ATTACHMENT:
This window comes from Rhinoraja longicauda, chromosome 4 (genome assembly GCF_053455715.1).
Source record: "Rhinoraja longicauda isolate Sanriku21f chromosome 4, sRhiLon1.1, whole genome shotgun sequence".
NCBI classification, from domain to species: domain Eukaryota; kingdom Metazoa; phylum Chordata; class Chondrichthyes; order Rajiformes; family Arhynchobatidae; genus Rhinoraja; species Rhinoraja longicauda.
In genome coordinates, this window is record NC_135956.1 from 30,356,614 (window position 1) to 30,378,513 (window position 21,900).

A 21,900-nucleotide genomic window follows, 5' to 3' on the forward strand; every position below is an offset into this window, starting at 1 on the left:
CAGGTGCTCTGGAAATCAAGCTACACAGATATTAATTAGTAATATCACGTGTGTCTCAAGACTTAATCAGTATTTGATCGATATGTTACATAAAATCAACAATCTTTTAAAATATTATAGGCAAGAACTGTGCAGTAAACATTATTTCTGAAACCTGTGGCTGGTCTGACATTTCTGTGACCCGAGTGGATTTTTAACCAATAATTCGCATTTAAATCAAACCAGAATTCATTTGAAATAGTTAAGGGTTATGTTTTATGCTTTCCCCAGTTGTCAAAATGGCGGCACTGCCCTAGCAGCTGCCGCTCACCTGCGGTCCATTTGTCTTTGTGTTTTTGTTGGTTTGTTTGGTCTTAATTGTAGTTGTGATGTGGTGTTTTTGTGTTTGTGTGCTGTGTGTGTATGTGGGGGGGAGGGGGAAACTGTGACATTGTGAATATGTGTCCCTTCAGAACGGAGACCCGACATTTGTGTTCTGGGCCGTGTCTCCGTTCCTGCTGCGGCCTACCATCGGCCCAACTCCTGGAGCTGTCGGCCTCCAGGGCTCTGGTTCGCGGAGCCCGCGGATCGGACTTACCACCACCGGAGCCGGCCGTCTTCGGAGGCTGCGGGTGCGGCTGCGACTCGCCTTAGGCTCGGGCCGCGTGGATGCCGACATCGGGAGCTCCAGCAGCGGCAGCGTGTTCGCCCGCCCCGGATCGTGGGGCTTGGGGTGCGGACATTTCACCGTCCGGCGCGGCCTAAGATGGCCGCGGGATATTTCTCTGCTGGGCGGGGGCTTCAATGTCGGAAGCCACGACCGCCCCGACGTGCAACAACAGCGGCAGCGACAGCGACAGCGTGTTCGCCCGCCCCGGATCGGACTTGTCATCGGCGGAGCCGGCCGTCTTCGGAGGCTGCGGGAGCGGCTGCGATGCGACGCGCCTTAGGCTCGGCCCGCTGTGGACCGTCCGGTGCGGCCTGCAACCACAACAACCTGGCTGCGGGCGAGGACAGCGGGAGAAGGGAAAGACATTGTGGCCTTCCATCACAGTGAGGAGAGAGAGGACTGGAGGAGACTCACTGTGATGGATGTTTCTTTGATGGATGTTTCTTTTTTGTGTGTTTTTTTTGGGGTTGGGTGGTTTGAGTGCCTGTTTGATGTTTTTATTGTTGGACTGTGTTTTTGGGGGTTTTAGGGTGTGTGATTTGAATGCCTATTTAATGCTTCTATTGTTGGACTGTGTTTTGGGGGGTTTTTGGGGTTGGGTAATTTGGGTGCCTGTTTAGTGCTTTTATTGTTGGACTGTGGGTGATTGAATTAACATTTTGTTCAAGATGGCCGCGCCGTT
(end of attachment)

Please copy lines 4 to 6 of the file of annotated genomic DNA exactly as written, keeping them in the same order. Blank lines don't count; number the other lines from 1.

In genome coordinates, this window is record NC_135956.1 from 30,356,614 (window position 1) to 30,378,513 (window position 21,900).

A 21,900-nucleotide genomic window follows, 5' to 3' on the forward strand; every position below is an offset into this window, starting at 1 on the left:
CAGGTGCTCTGGAAATCAAGCTACACAGATATTAATTAGTAATATCACGTGTGTCTCAAGACTTAATCAGTATTTGATCGATATGTTACATAAAATCAACAATCTTTTAAAATATTATAGGCAAGAACTGTGCAGTAAACATTATTTCTGAAACCTGTGGCTGGTCTGACATTTCTGTGACCCGAGTGGATTTTTAACCAATAATTCGCATTTAAATCAAACCAGAATTCATTTGAAATAGTTAAGGGTTATGTTTTATGCTTTCCCCAGTTGTCAAAATGGCGGCACTGCCCTAGCAGCTGCCGCTCACCTGCGGTCCATTTGTCTTTGTGTTTTTGTTGGTTTGTTTGGTCTTAATTGTAGTTGTGATGTGGTGTTTTTGTGTTTGTGTGCTGTGTGTGTATGTGGGGGGGAGGGGGAAACTGTGACATTGTGAATATGTGTCCCTTCAGAACGGAGACCCGACATTTGTGTTCTGGGCCGTGTCTCCGTTCCTGCTGCGGCCTACCATCGGCCCAACTCCTGGAGCTGTCGGCCTCCAGGGCTCTGGTTCGCGGAGCCCGCGGATCGGACTTACCACCACCGGAGCCGGCCGTCTTCGGAGGCTGCGGGTGCGGCTGCGACTCGCCTTAGGCTCGGGCCGCGTGGATGCCGACATCGGGAGCTCCAGCAGCGGCAGCGTGTTCGCCCGCCCCGGATCGTGGGGCTTGGGGTGCGGACATTTCACCGTCCGGCGCGGCCTAAGATGGCCGCGGGATATTTCTCTGCTGGGCGGGGGCTTCAATGTCGGAAGCCACGACCGCCCCGACGTGCAACAACAGCGGCAGCGACAGCGACAGCGTGTTCGCCCGCCCCGGATCGGACTTGTCATCGGCGGAGCCGGCCGTCTTCGGAGGCTGCGGGAGCGGCTGCGATGCGACGCGCCTTAGGCTCGGCCCGCTGTGGACCGTCCGGTGCGGCCTGCAACCACAACAACCTGGCTGCGGGCGAGGACAGCGGGAGAAGGGAAAGACATTGTGGCCTTCCATCACAGTGAGGAGAGAGAGGACTGGAGGAGACTCACTGTGATGGATGTTTCTTTGATGGATGTTTCTTTTTTGTGTGTTTTTTTTGGGGTTGGGTGGTTTGAGTGCCTGTTTGATGTTTTTATTGTTGGACTGTGTTTTTGGGGGTTTTAGGGTGTGTGATTTGAATGCCTATTTAATGCTTCTATTGTTGGACTGTGTTTTGGGGGGTTTTTGGGGTTGGGTAATTTGGGTGCCTGTTTAGTGCTTTTATTGTTGGACTGTGGGTGATTGAATTAACATTTTGTTCAAGATGGCCGCGCCGTT